May 11, 2009 11:00:13 pm
Sight Savers International,a non-profit UK-based organisation,and Mumbai Eye Care Campaign have come up with a pan-Mumbai campaign to provide eye care for marginalised sections of the society.
Both the NGOs along with the government have pledged to start 15 mini vision centres across city slums to screen and treat refractive errors in slumdwellers. The project Mumbai Comprehensive Eye Care Campaign will roll out in mid-September. People detected with refractive errors in the screening will be provided free glasses and those who require surgery will be referred to our partner hospitals. One of the partner hospitals,KB Haji Bachooali Hospital,has promised to treat cataract free of cost, said Bhavna Pande,project director,Mumbai Eye Care Campaign. Three such centres have been functioning in Dharavi for more than a year.
A study conducted in Dharavi last year had found that women in the area had very poor access to as simple a thing as eye glasses. Barely five per cent of them who required eye glasses owned them. However,their male counterparts had better access to eye care. Around 69 per cent of the population with refractive vision was women. It was why we decided to reach out to women,as the situation analysis revealed that women did not have as much access to eye care as their male counterparts, said Dr Prema Chande,principal of Lotus College of Optometry,which along with Mumbai Eye Care Campaign conducted the study.
These women are usually employed in zari industry,leather industries and even cleaning grains that demand good vision. The study also found that of the 4,826 adults examined at the vision centres,spectacles were prescribed to 2,532. Of these,1,347 needed spectacles for near vision only while 1,185 needed bifocals. Cataract was detected in four per cent and other ocular conditions in three per cent.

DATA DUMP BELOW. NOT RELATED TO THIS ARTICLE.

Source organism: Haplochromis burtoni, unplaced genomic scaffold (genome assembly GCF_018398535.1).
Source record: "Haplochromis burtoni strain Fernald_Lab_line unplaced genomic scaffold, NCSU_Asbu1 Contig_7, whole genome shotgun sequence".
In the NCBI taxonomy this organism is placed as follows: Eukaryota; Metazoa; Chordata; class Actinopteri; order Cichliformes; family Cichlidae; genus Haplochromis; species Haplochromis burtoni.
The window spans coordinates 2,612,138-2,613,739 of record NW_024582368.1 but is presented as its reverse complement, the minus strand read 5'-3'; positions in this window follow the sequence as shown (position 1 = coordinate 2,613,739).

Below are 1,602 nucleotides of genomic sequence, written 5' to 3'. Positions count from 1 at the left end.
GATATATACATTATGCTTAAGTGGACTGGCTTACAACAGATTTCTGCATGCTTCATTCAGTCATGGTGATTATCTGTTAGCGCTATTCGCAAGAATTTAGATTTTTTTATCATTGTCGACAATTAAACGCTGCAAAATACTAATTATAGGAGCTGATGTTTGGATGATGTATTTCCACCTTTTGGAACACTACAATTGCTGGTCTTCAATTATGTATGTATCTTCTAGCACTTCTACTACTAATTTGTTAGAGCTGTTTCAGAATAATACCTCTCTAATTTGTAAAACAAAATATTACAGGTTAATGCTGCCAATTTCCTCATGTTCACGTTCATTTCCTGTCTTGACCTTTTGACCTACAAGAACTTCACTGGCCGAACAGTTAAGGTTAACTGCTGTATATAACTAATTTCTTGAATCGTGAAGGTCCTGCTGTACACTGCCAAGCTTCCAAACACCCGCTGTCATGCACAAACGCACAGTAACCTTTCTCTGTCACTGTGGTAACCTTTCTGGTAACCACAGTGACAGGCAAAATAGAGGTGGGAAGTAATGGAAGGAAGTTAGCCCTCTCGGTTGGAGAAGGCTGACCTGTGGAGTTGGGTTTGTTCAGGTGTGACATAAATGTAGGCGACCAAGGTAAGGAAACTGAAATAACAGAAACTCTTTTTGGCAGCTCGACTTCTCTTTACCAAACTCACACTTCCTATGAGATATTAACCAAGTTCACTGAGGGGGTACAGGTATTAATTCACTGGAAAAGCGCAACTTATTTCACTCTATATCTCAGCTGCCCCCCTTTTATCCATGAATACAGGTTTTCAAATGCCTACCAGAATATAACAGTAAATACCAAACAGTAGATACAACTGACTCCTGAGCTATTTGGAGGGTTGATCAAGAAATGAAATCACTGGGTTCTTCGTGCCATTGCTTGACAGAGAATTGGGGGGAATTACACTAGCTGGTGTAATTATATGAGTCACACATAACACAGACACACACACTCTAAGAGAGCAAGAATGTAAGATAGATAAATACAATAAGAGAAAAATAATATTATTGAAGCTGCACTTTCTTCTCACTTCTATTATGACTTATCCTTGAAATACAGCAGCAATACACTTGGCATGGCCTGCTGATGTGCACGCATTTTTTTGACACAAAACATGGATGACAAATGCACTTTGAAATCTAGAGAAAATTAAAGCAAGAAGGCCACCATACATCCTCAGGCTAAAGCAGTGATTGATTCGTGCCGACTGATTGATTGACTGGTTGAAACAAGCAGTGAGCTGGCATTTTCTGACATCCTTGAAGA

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Of the 2,862 persons studied,the average age of 1,142 was 41. The study also revealed that 53 per cent of the spectacles prescribed were for near vision. It found that eye care treatment was either the last in the list of priorities or not accessible to these slumdwellers. The study revealed that 51 per cent of them were not aware that eye care is important for their day-to-day activities,53 per cent saw the eye examination as a loss of time and eventually daily wages and 41 per cent said they will not be able to afford eye care, Chande said.
In case of children,refractive errors were found in 3.2 per cent of the slum population,which is more than the rural (1.7 per cent) but less than the urban (5.2 per cent) population. Those detected with refractive errors were prescribed glasses and for other ocular morbidity,they were referred to the base hospitals, Pande said.
As part of the project,special eye camps will be organised for zari workers,leather industry workers and autorickshaw drivers within their working vicinity. Street plays,brochures and other information material will be designed to generate awareness and highlight the significance of eye care.
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